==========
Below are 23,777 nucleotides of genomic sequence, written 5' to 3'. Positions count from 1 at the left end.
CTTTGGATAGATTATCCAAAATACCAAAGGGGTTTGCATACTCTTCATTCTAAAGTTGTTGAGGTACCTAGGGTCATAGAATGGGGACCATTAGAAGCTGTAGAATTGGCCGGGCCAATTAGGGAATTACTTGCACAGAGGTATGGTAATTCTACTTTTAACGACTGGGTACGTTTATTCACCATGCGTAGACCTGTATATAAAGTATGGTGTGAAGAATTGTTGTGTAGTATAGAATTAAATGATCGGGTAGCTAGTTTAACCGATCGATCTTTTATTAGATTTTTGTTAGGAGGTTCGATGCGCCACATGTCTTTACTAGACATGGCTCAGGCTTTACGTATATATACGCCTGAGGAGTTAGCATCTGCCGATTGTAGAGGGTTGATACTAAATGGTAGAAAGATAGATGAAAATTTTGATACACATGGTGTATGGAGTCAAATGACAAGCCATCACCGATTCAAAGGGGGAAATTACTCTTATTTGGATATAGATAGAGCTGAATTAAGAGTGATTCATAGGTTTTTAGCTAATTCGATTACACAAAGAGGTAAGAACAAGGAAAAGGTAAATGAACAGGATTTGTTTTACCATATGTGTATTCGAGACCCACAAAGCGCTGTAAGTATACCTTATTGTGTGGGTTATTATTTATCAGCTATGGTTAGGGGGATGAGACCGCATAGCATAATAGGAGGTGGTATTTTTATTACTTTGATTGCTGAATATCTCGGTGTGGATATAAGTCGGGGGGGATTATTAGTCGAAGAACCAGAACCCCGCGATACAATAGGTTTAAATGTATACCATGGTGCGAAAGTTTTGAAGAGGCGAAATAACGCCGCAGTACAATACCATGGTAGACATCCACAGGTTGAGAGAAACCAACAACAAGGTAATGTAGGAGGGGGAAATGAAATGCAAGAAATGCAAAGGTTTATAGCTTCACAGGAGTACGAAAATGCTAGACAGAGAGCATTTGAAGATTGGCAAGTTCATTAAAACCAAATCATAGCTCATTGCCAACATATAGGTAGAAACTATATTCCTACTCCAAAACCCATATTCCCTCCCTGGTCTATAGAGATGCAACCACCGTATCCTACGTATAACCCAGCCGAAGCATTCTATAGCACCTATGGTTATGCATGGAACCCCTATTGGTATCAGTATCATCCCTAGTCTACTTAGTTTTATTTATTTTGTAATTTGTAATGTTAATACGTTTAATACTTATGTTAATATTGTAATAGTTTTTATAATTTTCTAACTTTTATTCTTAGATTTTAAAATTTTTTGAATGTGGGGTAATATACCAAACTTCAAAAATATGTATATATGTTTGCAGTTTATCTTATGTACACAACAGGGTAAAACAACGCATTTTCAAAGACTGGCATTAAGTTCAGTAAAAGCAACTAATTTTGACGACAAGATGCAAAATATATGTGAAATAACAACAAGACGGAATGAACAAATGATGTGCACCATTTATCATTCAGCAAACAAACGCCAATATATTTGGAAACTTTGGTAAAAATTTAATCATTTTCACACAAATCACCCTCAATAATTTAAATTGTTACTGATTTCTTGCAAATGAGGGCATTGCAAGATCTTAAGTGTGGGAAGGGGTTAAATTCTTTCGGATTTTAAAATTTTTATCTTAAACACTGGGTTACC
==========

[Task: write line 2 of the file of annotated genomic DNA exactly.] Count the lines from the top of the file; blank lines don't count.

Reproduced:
CTTTGGATAGATTATCCAAAATACCAAAGGGGTTTGCATACTCTTCATTCTAAAGTTGTTGAGGTACCTAGGGTCATAGAATGGGGACCATTAGAAGCTGTAGAATTGGCCGGGCCAATTAGGGAATTACTTGCACAGAGGTATGGTAATTCTACTTTTAACGACTGGGTACGTTTATTCACCATGCGTAGACCTGTATATAAAGTATGGTGTGAAGAATTGTTGTGTAGTATAGAATTAAATGATCGGGTAGCTAGTTTAACCGATCGATCTTTTATTAGATTTTTGTTAGGAGGTTCGATGCGCCACATGTCTTTACTAGACATGGCTCAGGCTTTACGTATATATACGCCTGAGGAGTTAGCATCTGCCGATTGTAGAGGGTTGATACTAAATGGTAGAAAGATAGATGAAAATTTTGATACACATGGTGTATGGAGTCAAATGACAAGCCATCACCGATTCAAAGGGGGAAATTACTCTTATTTGGATATAGATAGAGCTGAATTAAGAGTGATTCATAGGTTTTTAGCTAATTCGATTACACAAAGAGGTAAGAACAAGGAAAAGGTAAATGAACAGGATTTGTTTTACCATATGTGTATTCGAGACCCACAAAGCGCTGTAAGTATACCTTATTGTGTGGGTTATTATTTATCAGCTATGGTTAGGGGGATGAGACCGCATAGCATAATAGGAGGTGGTATTTTTATTACTTTGATTGCTGAATATCTCGGTGTGGATATAAGTCGGGGGGGATTATTAGTCGAAGAACCAGAACCCCGCGATACAATAGGTTTAAATGTATACCATGGTGCGAAAGTTTTGAAGAGGCGAAATAACGCCGCAGTACAATACCATGGTAGACATCCACAGGTTGAGAGAAACCAACAACAAGGTAATGTAGGAGGGGGAAATGAAATGCAAGAAATGCAAAGGTTTATAGCTTCACAGGAGTACGAAAATGCTAGACAGAGAGCATTTGAAGATTGGCAAGTTCATTAAAACCAAATCATAGCTCATTGCCAACATATAGGTAGAAACTATATTCCTACTCCAAAACCCATATTCCCTCCCTGGTCTATAGAGATGCAACCACCGTATCCTACGTATAACCCAGCCGAAGCATTCTATAGCACCTATGGTTATGCATGGAACCCCTATTGGTATCAGTATCATCCCTAGTCTACTTAGTTTTATTTATTTTGTAATTTGTAATGTTAATACGTTTAATACTTATGTTAATATTGTAATAGTTTTTATAATTTTCTAACTTTTATTCTTAGATTTTAAAATTTTTTGAATGTGGGGTAATATACCAAACTTCAAAAATATGTATATATGTTTGCAGTTTATCTTATGTACACAACAGGGTAAAACAACGCATTTTCAAAGACTGGCATTAAGTTCAGTAAAAGCAACTAATTTTGACGACAAGATGCAAAATATATGTGAAATAACAACAAGACGGAATGAACAAATGATGTGCACCATTTATCATTCAGCAAACAAACGCCAATATATTTGGAAACTTTGGTAAAAATTTAATCATTTTCACACAAATCACCCTCAATAATTTAAATTGTTACTGATTTCTTGCAAATGAGGGCATTGCAAGATCTTAAGTGTGGGAAGGGGTTAAATTCTTTCGGATTTTAAAATTTTTATCTTAAACACTGGGTTACC